Why was the 2000 presidential race essential to Mexico's democratization?

Democratic theorists argue that one of the ultimate political tests of a democratic model is whether national elections result in an alternation of those in power, especially in the executive branch, where most of the decision-making authority has resided in Mexico. Mexico's 1994 presidential election can be considered to have been competitive and significantly fair, but the incumbent party continued in office for seventy years. In 2000, the National Action Party (PAN) ran the former governor of Guanajuato, Vicente Fox, as its candidate. Fox represented an entirely new type of presidential candidate. He was the first PAN candidate to combine a successful political career at the national and state levels with a highly successful business career—as, in Fox's case, the chief executive officer of Coca- Cola of Mexico. Fox was a charismatic campaigner and broadened the appeal of the PAN well beyond its typical partisan supporters. The Institutional Revolutionary Party (PRI) ran Zedillo's former government secretary, Francisco Labastida, a career politician in the federal bureaucracy who had also served as governor of his home state of Sinaloa. Once again, the Party of the Democratic Revolution (PRD) nominated Cuauhtemoc Cardenas.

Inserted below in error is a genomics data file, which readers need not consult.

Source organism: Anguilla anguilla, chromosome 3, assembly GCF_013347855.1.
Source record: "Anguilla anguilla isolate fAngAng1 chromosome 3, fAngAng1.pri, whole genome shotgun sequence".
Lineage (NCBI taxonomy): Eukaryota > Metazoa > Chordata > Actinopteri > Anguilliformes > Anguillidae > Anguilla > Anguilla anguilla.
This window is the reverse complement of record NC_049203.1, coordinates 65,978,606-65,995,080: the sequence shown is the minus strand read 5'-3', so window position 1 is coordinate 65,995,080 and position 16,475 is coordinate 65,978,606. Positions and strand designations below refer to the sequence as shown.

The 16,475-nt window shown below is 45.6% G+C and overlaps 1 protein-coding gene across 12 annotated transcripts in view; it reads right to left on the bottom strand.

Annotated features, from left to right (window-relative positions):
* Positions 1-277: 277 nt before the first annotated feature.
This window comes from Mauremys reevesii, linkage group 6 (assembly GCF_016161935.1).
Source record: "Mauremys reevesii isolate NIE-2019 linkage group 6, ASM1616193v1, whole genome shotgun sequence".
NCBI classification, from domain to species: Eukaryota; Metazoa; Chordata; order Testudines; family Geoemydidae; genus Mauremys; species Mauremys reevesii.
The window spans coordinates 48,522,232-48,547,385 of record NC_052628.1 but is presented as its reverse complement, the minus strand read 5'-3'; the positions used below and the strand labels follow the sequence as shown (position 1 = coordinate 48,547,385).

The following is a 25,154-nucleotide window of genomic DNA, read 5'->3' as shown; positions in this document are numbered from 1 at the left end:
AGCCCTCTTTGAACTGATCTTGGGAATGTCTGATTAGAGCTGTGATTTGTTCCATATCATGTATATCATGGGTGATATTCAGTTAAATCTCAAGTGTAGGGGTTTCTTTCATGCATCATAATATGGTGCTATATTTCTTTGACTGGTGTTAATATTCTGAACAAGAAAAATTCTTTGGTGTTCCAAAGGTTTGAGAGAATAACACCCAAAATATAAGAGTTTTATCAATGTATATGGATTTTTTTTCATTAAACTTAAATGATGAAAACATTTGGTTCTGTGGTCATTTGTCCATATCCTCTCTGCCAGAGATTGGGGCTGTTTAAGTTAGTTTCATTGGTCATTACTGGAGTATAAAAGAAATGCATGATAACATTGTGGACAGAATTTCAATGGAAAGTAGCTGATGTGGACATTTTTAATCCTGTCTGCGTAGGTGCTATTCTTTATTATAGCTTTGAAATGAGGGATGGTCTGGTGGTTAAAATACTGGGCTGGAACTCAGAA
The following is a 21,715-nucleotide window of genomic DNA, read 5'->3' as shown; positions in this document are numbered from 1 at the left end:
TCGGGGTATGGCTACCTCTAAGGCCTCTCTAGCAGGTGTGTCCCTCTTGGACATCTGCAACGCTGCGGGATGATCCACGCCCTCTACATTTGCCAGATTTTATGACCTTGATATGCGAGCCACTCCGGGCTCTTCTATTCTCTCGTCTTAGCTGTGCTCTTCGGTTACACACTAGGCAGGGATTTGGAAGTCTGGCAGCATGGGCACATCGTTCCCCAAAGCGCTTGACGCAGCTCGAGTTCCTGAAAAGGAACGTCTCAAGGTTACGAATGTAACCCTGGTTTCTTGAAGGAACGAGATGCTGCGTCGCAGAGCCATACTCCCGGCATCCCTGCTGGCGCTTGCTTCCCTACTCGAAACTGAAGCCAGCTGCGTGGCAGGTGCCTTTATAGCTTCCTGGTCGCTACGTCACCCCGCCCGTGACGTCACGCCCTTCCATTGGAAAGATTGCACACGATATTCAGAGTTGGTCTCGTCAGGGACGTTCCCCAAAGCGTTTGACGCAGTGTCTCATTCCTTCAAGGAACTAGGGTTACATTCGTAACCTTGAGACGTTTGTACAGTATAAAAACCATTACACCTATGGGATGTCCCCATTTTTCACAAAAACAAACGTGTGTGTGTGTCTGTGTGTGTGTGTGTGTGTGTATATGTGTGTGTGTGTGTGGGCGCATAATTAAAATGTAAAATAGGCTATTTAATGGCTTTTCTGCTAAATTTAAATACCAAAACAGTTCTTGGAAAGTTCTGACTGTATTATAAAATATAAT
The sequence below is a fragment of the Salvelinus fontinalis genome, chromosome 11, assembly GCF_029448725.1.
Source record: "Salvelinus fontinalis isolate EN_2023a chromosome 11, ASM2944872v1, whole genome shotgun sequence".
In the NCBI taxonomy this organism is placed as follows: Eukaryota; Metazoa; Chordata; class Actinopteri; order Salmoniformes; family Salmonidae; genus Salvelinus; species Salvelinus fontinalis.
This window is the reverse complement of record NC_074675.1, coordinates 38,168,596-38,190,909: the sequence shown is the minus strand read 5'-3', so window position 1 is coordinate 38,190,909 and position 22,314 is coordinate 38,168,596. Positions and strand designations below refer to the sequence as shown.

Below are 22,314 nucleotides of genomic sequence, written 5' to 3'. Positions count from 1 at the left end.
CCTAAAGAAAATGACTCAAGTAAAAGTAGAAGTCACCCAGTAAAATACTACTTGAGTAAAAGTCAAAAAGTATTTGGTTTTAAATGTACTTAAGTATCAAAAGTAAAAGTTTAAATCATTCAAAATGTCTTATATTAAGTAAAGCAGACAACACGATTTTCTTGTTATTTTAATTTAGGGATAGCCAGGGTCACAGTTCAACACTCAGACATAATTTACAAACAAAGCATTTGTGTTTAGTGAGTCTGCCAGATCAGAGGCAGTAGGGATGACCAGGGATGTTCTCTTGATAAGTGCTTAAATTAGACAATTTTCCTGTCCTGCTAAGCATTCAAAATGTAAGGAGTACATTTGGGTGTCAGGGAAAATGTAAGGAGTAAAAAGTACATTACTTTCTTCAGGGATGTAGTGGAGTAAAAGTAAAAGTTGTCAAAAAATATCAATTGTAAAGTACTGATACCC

Early in the race it became apparent that the presidential contest was between Fox and Labastida. As Election Day approached, polls indicated that the two candidates were neck and neck, the contest too close to call. But in the week preceding the election, when no more public polls were permitted, private polls revealed a significant shift among independent voters, favoring Fox. Scholarly polls and exit polls revealed that while Labastida outscored Fox on all other criteria, Fox exceeded Labastida significantly on one criterion: that of change. Thus, voters interested in change overwhelmingly voted for Fox. Mexico's 2000 election is a benchmark not only because an opposition candidate won the presidency for the first time since 1929, but also because voters believed that a change in leadership as well as a change in the political model was necessary. Fox generated high expectations about how change and a democratic government could improve the lives of all Mexicans. Younger Mexicans, in particular, were drawn to his message of change, the underlying basis of his campaign. The 2000 election results set in motion other underlying reforms that reinforced democratic governance, while at the same time created expectations the Fox administration could not fulfill, leaving an increasing number of Mexicans dissatisfied with democratic governance. When Fox won the election, 59 percent of Mexicans thought Mexico was a democracy. By 2013, only 47 percent believed that was the case. Even more important, the percentage of Mexicans who believed democracy was preferable to any other form of government had declined from 49 percent in 1995, when the Latinobarometro survey first asked this question, to only 37 percent, the lowest figure in Latin America. Furthermore, 51 percent of citizens agreed with the statement that a democratic model was no better than a nondemocratic model or that an authoritarian model was preferable to a democratic one. Accompanying Mexicans' changing views of democracy was an increased level of intolerance for fellow citizens' political rights and beliefs.

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